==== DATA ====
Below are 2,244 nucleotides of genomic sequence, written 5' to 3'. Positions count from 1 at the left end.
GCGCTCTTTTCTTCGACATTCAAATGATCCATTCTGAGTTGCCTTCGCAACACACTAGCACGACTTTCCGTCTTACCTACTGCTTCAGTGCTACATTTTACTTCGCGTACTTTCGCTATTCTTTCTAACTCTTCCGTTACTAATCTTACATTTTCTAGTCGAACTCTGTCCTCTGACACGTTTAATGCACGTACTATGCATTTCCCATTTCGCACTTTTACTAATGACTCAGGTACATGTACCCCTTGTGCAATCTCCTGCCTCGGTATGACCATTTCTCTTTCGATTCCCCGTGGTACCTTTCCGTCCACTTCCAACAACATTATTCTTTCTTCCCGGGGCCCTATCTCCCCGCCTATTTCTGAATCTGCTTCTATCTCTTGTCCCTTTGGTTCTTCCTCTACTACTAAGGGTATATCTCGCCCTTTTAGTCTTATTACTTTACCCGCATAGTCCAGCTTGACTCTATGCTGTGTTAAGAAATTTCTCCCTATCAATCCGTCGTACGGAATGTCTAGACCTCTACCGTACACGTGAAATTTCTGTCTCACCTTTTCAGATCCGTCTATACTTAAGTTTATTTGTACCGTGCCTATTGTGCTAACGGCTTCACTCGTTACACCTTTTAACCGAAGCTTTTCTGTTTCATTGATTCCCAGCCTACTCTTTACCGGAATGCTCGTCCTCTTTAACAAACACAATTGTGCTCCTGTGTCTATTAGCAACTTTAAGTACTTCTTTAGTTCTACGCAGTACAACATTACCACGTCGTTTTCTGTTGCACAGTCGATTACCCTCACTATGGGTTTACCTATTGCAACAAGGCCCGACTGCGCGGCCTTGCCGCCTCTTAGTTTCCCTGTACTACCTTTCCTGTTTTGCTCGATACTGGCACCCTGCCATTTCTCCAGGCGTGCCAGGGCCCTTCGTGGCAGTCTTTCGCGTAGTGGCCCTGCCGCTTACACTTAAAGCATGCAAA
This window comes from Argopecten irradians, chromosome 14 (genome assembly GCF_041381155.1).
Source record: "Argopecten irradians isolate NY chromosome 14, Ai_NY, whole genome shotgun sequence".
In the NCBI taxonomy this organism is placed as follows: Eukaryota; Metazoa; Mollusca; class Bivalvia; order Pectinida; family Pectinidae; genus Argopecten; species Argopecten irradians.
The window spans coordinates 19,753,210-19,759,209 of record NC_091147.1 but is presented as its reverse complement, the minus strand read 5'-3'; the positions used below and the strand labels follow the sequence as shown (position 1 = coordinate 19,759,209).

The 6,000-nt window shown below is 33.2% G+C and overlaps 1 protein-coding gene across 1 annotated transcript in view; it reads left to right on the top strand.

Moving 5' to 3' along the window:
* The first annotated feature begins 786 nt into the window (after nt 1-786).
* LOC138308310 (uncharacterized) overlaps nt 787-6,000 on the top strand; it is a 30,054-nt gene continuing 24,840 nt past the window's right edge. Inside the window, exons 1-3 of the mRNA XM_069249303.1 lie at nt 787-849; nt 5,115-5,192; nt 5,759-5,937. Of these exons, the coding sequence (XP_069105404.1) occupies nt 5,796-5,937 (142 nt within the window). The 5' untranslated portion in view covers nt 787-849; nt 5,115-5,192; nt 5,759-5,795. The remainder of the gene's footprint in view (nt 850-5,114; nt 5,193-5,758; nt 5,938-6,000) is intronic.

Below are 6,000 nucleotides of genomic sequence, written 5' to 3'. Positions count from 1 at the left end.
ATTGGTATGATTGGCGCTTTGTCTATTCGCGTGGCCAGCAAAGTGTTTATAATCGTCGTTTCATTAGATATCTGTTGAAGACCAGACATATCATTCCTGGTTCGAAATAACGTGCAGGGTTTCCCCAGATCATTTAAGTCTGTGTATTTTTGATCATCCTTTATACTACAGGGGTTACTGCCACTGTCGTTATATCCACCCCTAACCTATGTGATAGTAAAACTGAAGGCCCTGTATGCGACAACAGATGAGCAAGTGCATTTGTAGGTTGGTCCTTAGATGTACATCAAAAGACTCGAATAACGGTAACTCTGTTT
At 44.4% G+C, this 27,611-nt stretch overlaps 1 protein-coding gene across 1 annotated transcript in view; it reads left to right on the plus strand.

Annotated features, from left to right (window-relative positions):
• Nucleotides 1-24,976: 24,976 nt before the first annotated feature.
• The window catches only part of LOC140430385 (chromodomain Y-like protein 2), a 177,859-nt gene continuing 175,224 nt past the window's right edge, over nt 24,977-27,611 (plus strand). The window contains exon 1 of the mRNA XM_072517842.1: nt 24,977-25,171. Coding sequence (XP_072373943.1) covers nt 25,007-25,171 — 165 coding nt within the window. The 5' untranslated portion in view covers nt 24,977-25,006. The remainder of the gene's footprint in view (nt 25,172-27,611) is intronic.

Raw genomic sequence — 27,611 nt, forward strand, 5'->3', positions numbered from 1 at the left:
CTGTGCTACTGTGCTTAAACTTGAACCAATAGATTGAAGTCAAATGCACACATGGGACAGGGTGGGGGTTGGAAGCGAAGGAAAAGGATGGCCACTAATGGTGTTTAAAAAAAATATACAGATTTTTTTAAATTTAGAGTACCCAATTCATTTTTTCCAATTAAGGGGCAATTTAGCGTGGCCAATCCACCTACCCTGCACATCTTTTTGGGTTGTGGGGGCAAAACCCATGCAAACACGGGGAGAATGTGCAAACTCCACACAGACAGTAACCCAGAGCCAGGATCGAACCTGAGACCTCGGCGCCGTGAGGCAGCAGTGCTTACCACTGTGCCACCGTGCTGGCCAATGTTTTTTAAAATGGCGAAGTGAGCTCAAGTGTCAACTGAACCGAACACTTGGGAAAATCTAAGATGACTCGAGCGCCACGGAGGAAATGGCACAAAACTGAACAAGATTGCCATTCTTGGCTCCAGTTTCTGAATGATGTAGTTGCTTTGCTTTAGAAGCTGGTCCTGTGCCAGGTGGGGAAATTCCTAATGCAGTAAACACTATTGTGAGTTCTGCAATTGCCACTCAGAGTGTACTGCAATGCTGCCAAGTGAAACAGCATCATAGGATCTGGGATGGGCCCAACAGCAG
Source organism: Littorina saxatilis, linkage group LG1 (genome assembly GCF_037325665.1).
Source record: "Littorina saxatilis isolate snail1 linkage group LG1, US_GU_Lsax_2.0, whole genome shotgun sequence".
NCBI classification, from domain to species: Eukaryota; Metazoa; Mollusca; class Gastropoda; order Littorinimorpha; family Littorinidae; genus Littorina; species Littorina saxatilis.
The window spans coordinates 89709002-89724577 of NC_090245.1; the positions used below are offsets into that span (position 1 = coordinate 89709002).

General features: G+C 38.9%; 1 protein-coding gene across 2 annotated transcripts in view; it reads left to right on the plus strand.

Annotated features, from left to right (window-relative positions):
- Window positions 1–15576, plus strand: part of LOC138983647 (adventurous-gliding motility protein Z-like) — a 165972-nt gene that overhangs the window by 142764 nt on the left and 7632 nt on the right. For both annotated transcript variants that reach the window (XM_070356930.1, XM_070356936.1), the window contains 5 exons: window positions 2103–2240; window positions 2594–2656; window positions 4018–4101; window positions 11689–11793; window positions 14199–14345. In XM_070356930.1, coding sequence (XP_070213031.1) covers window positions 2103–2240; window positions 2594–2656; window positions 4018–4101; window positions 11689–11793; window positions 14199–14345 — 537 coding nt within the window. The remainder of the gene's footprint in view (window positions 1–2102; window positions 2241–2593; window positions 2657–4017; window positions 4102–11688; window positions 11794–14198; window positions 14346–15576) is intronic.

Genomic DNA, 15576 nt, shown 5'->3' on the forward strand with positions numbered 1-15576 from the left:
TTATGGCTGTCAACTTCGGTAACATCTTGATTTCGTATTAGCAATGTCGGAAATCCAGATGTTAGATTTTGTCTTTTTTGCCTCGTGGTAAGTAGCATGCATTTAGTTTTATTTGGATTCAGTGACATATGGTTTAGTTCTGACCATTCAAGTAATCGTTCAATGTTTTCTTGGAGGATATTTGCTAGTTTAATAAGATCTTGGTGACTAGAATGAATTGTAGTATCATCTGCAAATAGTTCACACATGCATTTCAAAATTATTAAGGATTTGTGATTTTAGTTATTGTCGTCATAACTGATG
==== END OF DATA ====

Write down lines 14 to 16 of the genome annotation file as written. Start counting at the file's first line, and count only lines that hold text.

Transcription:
Annotated features, from left to right (window-relative positions):
• Nucleotides 1-24,976: 24,976 nt before the first annotated feature.
• The window catches only part of LOC140430385 (chromodomain Y-like protein 2), a 177,859-nt gene continuing 175,224 nt past the window's right edge, over nt 24,977-27,611 (plus strand). The window contains exon 1 of the mRNA XM_072517842.1: nt 24,977-25,171. Coding sequence (XP_072373943.1) covers nt 25,007-25,171 — 165 coding nt within the window. The 5' untranslated portion in view covers nt 24,977-25,006. The remainder of the gene's footprint in view (nt 25,172-27,611) is intronic.